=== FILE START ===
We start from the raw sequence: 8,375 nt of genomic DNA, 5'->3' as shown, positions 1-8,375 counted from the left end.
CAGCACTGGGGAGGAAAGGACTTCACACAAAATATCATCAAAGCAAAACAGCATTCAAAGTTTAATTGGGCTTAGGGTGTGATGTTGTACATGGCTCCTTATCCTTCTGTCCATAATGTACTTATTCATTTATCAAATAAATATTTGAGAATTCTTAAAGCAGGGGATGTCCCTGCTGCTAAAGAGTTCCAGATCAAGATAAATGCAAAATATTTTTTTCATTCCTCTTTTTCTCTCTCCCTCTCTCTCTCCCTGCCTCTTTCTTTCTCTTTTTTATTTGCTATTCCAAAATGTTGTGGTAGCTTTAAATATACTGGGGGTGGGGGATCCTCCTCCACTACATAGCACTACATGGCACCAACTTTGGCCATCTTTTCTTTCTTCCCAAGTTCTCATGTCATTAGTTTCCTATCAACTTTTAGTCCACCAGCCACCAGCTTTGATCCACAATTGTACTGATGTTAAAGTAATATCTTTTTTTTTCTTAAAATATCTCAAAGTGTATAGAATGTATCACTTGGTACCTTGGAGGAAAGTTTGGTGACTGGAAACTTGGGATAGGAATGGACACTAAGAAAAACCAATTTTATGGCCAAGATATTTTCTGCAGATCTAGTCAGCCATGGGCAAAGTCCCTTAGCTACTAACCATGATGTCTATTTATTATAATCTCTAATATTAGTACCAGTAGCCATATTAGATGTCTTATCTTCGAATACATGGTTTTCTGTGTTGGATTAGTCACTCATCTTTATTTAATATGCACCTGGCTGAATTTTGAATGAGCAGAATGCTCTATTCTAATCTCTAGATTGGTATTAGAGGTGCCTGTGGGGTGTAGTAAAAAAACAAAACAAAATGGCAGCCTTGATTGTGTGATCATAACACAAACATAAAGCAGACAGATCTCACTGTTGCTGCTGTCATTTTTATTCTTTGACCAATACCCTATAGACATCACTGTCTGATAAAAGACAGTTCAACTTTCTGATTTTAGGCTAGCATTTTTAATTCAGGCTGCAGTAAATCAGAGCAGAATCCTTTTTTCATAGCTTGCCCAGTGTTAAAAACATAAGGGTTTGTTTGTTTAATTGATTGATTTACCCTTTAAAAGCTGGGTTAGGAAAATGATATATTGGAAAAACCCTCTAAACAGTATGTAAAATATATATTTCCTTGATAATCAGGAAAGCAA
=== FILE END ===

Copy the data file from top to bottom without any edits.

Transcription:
We start from the raw sequence: 8,375 nt of genomic DNA, 5'->3' as shown, positions 1-8,375 counted from the left end.
CAGCACTGGGGAGGAAAGGACTTCACACAAAATATCATCAAAGCAAAACAGCATTCAAAGTTTAATTGGGCTTAGGGTGTGATGTTGTACATGGCTCCTTATCCTTCTGTCCATAATGTACTTATTCATTTATCAAATAAATATTTGAGAATTCTTAAAGCAGGGGATGTCCCTGCTGCTAAAGAGTTCCAGATCAAGATAAATGCAAAATATTTTTTTCATTCCTCTTTTTCTCTCTCCCTCTCTCTCTCCCTGCCTCTTTCTTTCTCTTTTTTATTTGCTATTCCAAAATGTTGTGGTAGCTTTAAATATACTGGGGGTGGGGGATCCTCCTCCACTACATAGCACTACATGGCACCAACTTTGGCCATCTTTTCTTTCTTCCCAAGTTCTCATGTCATTAGTTTCCTATCAACTTTTAGTCCACCAGCCACCAGCTTTGATCCACAATTGTACTGATGTTAAAGTAATATCTTTTTTTTTCTTAAAATATCTCAAAGTGTATAGAATGTATCACTTGGTACCTTGGAGGAAAGTTTGGTGACTGGAAACTTGGGATAGGAATGGACACTAAGAAAAACCAATTTTATGGCCAAGATATTTTCTGCAGATCTAGTCAGCCATGGGCAAAGTCCCTTAGCTACTAACCATGATGTCTATTTATTATAATCTCTAATATTAGTACCAGTAGCCATATTAGATGTCTTATCTTCGAATACATGGTTTTCTGTGTTGGATTAGTCACTCATCTTTATTTAATATGCACCTGGCTGAATTTTGAATGAGCAGAATGCTCTATTCTAATCTCTAGATTGGTATTAGAGGTGCCTGTGGGGTGTAGTAAAAAAACAAAACAAAATGGCAGCCTTGATTGTGTGATCATAACACAAACATAAAGCAGACAGATCTCACTGTTGCTGCTGTCATTTTTATTCTTTGACCAATACCCTATAGACATCACTGTCTGATAAAAGACAGTTCAACTTTCTGATTTTAGGCTAGCATTTTTAATTCAGGCTGCAGTAAATCAGAGCAGAATCCTTTTTTCATAGCTTGCCCAGTGTTAAAAACATAAGGGTTTGTTTGTTTAATTGATTGATTTACCCTTTAAAAGCTGGGTTAGGAAAATGATATATTGGAAAAACCCTCTAAACAGTATGTAAAATATATATTTCCTTGATAATCAGGAAAGCAA